It took longer for Putin to dismantle civil society. But Putin has attacked every civic sector over the years using a wide array of tactics—particularly legal and administrative restrictions.

For example, one of Putin’s first major actions after becoming president was to neutralize the free press. He started with Russia’s critical television network NTV, taking it out of the hands of an oligarch and forcing it under state control. He moved on other television companies, independent newspapers, radio stations, and online news organizations over the years. This includes Novaya Gazeta, whose editor, Dmitry Muratov, was one of the winners of last year’s Nobel Peace Prize.

The attacks on the media got fiercer over time, to the point where physical violence against journalists became commonplace. Many NGOs were also driven out of existence, like Memorial—even ones that were not overtly political.

The sum effect of weakening both civic and democratic institutions was to stem the flow of real information coursing through the entire Russian political system. This has robbed many Russians of the truths they need to make good decisions—particularly those who only watch state television for their news.

But the throttling of Russia’s information flow has also affected Putin. Instead of getting honest advice, Putin seems to be surrounded by yes men (and a few, rare yes women), who seem bad at delivering any news that is in the slightest bit negative to their boss. This created the path that eventually led to the war in Ukraine, because hobbling the watchdogs that would speak the truth to power in Russia left Putin without enough real information to analyze possible policies authentically.

Of course, Putin speaks excellent German and is proficient in English, and there is nothing stopping him from getting on the Internet and reading international media in either of these languages, or Russian-language media in exile. But that requires he take the extra step to do so, and it’s not clear that he does.

The information he really needs should be coming from sources in Russian civil society and opposition politicians, but Putin has eliminated nearly all those voices inside Russia over the past 20 years. I can understand how he could be making bad decisions given that the entire political system he created is meant to choke the flow of information. This has left Putin in an unreal world fueled by his own propaganda, robbing him of the facts he needs to challenge his own assumptions.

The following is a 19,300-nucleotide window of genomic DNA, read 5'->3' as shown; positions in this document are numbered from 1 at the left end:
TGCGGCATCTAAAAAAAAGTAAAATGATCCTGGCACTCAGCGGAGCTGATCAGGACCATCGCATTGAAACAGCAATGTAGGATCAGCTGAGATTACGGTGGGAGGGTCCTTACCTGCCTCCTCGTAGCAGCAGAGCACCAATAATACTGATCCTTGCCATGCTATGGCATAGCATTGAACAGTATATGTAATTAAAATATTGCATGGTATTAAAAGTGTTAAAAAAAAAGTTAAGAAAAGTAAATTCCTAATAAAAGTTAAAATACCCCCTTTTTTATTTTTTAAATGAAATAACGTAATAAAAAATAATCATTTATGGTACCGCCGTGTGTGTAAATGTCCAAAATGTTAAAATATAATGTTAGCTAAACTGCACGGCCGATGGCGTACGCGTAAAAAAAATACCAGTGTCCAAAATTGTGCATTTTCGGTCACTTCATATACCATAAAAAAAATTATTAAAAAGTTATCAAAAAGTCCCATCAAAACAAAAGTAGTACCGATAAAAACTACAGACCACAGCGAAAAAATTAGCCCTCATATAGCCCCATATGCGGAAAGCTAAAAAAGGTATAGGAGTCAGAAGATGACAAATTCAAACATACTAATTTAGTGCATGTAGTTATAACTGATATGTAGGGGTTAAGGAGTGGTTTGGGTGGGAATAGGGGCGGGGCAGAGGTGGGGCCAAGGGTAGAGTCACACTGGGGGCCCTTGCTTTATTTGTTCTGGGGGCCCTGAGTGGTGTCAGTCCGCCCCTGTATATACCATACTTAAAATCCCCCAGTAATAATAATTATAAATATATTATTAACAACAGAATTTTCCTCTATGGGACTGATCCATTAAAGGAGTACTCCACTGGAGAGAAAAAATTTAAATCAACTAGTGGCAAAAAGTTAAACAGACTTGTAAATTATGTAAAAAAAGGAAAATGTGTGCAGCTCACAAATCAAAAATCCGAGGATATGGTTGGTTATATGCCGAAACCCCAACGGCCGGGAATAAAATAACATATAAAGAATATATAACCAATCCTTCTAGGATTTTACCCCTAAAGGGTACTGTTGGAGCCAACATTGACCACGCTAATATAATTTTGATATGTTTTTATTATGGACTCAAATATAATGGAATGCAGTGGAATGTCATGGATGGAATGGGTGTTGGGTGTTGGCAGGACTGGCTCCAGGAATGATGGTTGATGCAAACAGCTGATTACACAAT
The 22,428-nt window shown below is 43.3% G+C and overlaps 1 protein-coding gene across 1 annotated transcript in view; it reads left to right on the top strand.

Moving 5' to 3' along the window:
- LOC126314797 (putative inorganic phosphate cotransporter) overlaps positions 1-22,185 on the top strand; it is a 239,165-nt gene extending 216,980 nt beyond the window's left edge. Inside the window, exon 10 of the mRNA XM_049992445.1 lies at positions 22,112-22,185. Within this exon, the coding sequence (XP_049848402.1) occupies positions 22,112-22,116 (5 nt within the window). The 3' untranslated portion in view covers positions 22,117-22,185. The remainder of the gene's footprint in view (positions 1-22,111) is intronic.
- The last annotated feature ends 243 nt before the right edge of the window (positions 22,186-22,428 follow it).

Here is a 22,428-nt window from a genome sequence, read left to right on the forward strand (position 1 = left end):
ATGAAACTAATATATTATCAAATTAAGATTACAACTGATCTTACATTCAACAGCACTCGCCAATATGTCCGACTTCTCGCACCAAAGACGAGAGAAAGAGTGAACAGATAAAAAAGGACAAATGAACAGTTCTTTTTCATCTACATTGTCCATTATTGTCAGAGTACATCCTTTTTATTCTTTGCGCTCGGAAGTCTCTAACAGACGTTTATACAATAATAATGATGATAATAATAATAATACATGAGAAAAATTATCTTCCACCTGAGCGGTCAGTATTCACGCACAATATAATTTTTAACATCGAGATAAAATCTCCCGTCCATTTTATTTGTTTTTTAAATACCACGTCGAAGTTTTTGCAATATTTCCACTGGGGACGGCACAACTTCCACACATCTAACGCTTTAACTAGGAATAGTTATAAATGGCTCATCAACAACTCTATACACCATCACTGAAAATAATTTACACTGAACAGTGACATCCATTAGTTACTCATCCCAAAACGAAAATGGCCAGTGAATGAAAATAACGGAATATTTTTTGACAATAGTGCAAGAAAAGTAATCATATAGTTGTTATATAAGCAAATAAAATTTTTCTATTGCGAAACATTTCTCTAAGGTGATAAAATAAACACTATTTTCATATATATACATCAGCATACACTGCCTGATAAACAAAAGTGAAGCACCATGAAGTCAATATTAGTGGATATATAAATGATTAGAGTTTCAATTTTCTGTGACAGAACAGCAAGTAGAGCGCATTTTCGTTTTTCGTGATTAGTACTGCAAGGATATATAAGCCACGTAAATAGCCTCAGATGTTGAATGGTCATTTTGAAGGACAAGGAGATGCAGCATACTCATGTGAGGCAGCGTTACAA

Recent intelligence reports are suggesting that things have gotten so bad in Russia that people in Putin’s government are starting to speak out behind the scenes. This takes great bravery, as does trying to keep any institution going in Russia that is doing real journalism or trying to protect human rights. After 20-plus years of destroying the sources of information that feed society, Putin has hurt himself badly, along with the millions of Russians who sadly must now bear the brunt of his poorly informed decisions. The announcement of this year’s winners of the Nobel Peace prize should remind Putin that civic organizations exist not just to protect society, but ultimately to fuel leaders’ ability to avoid catastrophic decisions.

Beth Knobel MPP ’87 PhD ‘92 is Associate Professor of Communication and Media Studies at Fordham University in New York. She was a Fall 1989 Joan Shorenstein fellow and a resident scholar at the Center during her PhD studies from 1989-1992. Knobel lived in Moscow from 1992-2006, and spent most of it as Moscow Bureau Chief for CBS News.